English composer Arnold Cooke enjoyed a long career. He composed his final work at age 90 and died just short of his 99th birthday in 2005. He studied with Hindemith and adopted many characteristics of his mentor’s music: its clarity and precision, and a predilection for the open intervals of the fourth and fifth. Unfairly, Cooke became regarded as ‘Hindemith-lite’, but he brought an English pastoral aspect to the neoclassical style. It is in his orchestral works, especially his six symphonies, that his music echoes the German’s later music – but Cooke found a strong, individual voice in chamber music, of which he wrote a good deal. Recordings are finally appearing, and this release by musicians from Manchester’s Royal Northern College of Music is an important addition.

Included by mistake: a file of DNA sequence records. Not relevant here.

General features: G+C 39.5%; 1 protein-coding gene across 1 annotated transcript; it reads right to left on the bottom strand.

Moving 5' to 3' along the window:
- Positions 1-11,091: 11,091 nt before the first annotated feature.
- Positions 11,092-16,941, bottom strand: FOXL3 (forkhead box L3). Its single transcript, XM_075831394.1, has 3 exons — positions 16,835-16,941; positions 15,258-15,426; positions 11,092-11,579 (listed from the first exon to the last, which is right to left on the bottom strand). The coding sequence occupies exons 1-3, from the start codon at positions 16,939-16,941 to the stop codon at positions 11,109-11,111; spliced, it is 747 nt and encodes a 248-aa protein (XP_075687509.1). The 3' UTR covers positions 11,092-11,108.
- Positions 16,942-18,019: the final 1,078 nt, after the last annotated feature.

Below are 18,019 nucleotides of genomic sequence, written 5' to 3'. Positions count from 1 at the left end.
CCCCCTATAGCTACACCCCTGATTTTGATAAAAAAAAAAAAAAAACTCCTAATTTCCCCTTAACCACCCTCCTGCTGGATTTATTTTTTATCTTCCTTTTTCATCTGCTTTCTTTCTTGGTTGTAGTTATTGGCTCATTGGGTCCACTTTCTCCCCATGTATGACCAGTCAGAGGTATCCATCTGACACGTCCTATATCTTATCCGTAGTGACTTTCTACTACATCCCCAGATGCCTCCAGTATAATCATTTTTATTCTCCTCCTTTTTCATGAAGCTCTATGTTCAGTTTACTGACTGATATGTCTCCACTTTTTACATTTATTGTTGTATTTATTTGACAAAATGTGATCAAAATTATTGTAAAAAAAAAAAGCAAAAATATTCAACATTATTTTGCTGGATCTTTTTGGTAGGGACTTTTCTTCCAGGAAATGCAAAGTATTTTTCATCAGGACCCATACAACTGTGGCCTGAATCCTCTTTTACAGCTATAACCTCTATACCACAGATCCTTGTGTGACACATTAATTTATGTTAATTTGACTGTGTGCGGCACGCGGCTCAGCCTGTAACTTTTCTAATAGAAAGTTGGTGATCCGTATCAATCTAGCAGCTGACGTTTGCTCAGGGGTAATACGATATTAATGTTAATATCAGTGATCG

There have been few great piano trios in the modern era – Ravel’s, Shostakovich’s Second – and I would place Cooke’s in their august company. Written during his Navy service between 1941 and 44, it not only displays his contrapuntal and developmental skills, but cogently projects the underlying tension of the time. It is true ‘edge of your seat’ stuff in this dramatic, sinewy performance from violinist Sarah Ewing, cellist Heather Bills and pianist Harvey Davies.
The Piano Quartet (1984-49) and Quintet (1969) are mellower and less agitated, but still substantial, displaying rich, Brahmsian warmth in the textures and a jig-like, rhythmic lilt to several themes. Performances and recording quality are absolutely first rate.